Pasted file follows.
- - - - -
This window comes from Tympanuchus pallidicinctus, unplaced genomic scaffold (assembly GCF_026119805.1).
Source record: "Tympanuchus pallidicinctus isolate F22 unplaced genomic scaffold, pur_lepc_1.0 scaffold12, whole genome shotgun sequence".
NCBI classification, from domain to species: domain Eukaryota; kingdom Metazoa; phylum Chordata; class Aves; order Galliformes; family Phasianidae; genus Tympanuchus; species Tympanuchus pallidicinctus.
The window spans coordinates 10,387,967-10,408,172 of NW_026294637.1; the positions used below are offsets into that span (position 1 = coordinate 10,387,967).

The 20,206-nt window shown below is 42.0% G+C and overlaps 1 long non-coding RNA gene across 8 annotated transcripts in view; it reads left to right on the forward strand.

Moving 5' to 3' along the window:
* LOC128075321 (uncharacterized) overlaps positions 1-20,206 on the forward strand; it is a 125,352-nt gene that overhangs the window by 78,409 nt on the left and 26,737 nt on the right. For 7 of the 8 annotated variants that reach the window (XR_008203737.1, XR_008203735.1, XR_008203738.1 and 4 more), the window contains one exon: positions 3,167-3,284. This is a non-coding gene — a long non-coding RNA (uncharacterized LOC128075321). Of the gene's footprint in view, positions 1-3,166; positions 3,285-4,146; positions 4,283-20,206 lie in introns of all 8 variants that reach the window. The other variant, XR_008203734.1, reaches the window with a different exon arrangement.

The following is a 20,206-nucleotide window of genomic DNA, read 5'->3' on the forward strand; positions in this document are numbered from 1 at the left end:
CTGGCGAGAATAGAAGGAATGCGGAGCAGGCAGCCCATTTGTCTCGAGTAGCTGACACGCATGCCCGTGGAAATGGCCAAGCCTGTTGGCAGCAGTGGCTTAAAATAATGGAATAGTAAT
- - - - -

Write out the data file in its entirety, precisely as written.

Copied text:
This window comes from Tympanuchus pallidicinctus, unplaced genomic scaffold (assembly GCF_026119805.1).
Source record: "Tympanuchus pallidicinctus isolate F22 unplaced genomic scaffold, pur_lepc_1.0 scaffold12, whole genome shotgun sequence".
NCBI classification, from domain to species: domain Eukaryota; kingdom Metazoa; phylum Chordata; class Aves; order Galliformes; family Phasianidae; genus Tympanuchus; species Tympanuchus pallidicinctus.
The window spans coordinates 10,387,967-10,408,172 of NW_026294637.1; the positions used below are offsets into that span (position 1 = coordinate 10,387,967).

The 20,206-nt window shown below is 42.0% G+C and overlaps 1 long non-coding RNA gene across 8 annotated transcripts in view; it reads left to right on the forward strand.

Moving 5' to 3' along the window:
* LOC128075321 (uncharacterized) overlaps positions 1-20,206 on the forward strand; it is a 125,352-nt gene that overhangs the window by 78,409 nt on the left and 26,737 nt on the right. For 7 of the 8 annotated variants that reach the window (XR_008203737.1, XR_008203735.1, XR_008203738.1 and 4 more), the window contains one exon: positions 3,167-3,284. This is a non-coding gene — a long non-coding RNA (uncharacterized LOC128075321). Of the gene's footprint in view, positions 1-3,166; positions 3,285-4,146; positions 4,283-20,206 lie in introns of all 8 variants that reach the window. The other variant, XR_008203734.1, reaches the window with a different exon arrangement.

The following is a 20,206-nucleotide window of genomic DNA, read 5'->3' on the forward strand; positions in this document are numbered from 1 at the left end:
CTGGCGAGAATAGAAGGAATGCGGAGCAGGCAGCCCATTTGTCTCGAGTAGCTGACACGCATGCCCGTGGAAATGGCCAAGCCTGTTGGCAGCAGTGGCTTAAAATAATGGAATAGTAAT